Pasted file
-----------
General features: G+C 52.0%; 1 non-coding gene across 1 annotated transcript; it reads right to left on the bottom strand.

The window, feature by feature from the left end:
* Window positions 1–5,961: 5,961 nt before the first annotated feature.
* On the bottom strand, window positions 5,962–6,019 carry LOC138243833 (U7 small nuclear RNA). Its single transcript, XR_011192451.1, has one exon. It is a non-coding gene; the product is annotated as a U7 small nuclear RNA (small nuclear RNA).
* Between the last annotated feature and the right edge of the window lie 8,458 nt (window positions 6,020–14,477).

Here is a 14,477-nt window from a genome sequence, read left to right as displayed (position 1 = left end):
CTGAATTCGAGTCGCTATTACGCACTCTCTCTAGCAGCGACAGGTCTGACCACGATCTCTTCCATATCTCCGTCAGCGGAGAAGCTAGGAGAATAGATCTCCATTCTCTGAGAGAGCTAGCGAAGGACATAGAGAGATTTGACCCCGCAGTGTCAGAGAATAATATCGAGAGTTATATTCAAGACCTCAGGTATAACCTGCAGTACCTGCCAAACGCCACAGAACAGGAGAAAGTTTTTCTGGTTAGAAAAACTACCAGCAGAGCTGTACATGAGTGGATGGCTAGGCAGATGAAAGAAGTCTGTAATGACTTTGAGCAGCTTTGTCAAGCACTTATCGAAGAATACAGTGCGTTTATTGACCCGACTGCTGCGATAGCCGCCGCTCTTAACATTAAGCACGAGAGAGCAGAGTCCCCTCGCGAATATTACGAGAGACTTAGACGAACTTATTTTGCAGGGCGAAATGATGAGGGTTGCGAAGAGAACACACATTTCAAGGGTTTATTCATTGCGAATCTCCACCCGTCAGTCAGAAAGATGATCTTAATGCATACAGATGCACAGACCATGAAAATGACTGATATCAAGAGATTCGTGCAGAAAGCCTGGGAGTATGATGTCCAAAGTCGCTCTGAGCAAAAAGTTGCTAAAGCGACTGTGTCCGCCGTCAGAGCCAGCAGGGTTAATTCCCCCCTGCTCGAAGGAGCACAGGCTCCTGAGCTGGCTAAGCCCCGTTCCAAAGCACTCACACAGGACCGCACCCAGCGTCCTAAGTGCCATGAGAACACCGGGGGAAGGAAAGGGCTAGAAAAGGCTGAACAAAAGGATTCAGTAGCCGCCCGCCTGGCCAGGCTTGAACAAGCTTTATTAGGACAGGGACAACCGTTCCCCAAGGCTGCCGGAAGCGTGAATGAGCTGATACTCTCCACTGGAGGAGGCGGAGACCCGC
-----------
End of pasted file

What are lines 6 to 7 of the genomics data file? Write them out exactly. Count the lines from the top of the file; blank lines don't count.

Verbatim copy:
Here is a 14,477-nt window from a genome sequence, read left to right as displayed (position 1 = left end):
CTGAATTCGAGTCGCTATTACGCACTCTCTCTAGCAGCGACAGGTCTGACCACGATCTCTTCCATATCTCCGTCAGCGGAGAAGCTAGGAGAATAGATCTCCATTCTCTGAGAGAGCTAGCGAAGGACATAGAGAGATTTGACCCCGCAGTGTCAGAGAATAATATCGAGAGTTATATTCAAGACCTCAGGTATAACCTGCAGTACCTGCCAAACGCCACAGAACAGGAGAAAGTTTTTCTGGTTAGAAAAACTACCAGCAGAGCTGTACATGAGTGGATGGCTAGGCAGATGAAAGAAGTCTGTAATGACTTTGAGCAGCTTTGTCAAGCACTTATCGAAGAATACAGTGCGTTTATTGACCCGACTGCTGCGATAGCCGCCGCTCTTAACATTAAGCACGAGAGAGCAGAGTCCCCTCGCGAATATTACGAGAGACTTAGACGAACTTATTTTGCAGGGCGAAATGATGAGGGTTGCGAAGAGAACACACATTTCAAGGGTTTATTCATTGCGAATCTCCACCCGTCAGTCAGAAAGATGATCTTAATGCATACAGATGCACAGACCATGAAAATGACTGATATCAAGAGATTCGTGCAGAAAGCCTGGGAGTATGATGTCCAAAGTCGCTCTGAGCAAAAAGTTGCTAAAGCGACTGTGTCCGCCGTCAGAGCCAGCAGGGTTAATTCCCCCCTGCTCGAAGGAGCACAGGCTCCTGAGCTGGCTAAGCCCCGTTCCAAAGCACTCACACAGGACCGCACCCAGCGTCCTAAGTGCCATGAGAACACCGGGGGAAGGAAAGGGCTAGAAAAGGCTGAACAAAAGGATTCAGTAGCCGCCCGCCTGGCCAGGCTTGAACAAGCTTTATTAGGACAGGGACAACCGTTCCCCAAGGCTGCCGGAAGCGTGAATGAGCTGATACTCTCCACTGGAGGAGGCGGAGACCCGC